Satire – well-written comedies. Check out the details of ‘Remotely, my gay/straight body-swap satire that came out last year. Or You Wish’ which is a mad comedy with gay characters (and straight) that was written as a bit of fun, and written a long time ago before I worked with a professional editor.

Thrillers & Horror – yes, but as there are so many of these I’m going to narrow it down again to my three main categories. I’ll consider thrillers and horror stories only if there is a positive gay character, or it’s set in Greece, or it’s also a comedy (well, you never know, and I do like to mix genres).

I’m not looking for fantasy, science fiction, children’s books, academic books, straight romance, erotica… If in doubt, take the time to check my Amazon Author’s page and see if what you have will match up with what I’ve written. If you’re still in doubt, send me the link to the book on Amazon, or a decent, short synopsis, and I’ll decide.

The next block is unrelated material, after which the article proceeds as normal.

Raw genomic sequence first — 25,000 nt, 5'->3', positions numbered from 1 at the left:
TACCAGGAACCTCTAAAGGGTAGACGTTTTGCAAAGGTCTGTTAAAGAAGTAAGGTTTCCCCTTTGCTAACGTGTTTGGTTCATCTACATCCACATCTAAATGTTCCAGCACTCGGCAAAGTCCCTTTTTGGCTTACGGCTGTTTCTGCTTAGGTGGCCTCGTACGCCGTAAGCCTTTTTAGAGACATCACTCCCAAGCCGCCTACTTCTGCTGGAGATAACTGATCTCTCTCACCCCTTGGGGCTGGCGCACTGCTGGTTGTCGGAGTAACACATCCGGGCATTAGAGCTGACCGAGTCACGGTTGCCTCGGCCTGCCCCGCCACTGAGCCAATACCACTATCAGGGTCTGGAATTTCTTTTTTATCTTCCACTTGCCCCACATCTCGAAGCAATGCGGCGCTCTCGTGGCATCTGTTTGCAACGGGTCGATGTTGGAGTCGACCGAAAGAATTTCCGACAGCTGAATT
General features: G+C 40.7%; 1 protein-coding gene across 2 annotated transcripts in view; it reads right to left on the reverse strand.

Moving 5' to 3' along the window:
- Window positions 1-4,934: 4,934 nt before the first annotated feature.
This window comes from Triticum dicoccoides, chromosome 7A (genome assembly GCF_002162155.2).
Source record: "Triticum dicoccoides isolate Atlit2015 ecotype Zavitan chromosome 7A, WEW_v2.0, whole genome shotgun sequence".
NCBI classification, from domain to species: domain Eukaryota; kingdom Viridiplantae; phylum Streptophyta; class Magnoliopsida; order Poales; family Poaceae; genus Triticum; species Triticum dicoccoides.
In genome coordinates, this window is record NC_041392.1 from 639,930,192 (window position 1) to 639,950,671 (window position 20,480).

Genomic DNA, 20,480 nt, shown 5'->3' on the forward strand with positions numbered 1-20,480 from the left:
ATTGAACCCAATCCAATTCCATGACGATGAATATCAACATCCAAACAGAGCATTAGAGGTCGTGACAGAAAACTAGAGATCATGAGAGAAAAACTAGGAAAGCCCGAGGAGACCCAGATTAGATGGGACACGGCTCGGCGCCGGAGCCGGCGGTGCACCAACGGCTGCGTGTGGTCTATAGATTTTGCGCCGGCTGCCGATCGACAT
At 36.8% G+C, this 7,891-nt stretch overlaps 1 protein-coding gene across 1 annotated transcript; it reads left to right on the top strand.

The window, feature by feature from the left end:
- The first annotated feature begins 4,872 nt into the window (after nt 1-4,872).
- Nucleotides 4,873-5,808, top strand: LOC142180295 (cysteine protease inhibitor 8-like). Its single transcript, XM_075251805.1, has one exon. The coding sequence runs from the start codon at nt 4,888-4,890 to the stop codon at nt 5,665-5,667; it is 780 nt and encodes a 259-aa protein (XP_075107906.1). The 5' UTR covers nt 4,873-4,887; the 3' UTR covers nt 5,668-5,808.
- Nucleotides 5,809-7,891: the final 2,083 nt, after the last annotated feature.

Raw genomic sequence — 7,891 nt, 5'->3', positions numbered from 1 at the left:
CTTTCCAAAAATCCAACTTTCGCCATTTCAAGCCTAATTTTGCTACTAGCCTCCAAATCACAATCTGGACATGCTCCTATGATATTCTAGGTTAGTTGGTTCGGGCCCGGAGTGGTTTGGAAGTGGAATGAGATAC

What now?

If you are interested in doing a blog post swap, send me an email that includes:

  1. ‘Blog post swap’ in the title (so I see it in my Mailwasher and make sure it’s not marked as spam).
  2. Give me the title and link to its Amazon page and say which of the above criteria it fits into. (The book must be in English.)
  3. A link to your blog so I can see that you have one.
  4. Obviously, ask any questions you may have about this idea.

RemotelyI’ll then get back to you as soon as possible to say if I’d like to do a swap with you or not.

Don’t take time writing the post until we’ve made contact with each other, I don’t want to waste anyone’s time.

Note: there’s no money involved here, but I’ll affiliate link to your book, and you can do the same to mine. You may make a sale or several (I can’t guarantee it) and so might I when you put up my reciprocal blog post, something you promise to do and which I will trust you to do if I select your book.

My email is

I look forward to hearing from you and, hopefully, mutually benefiting from some free publicity swapping.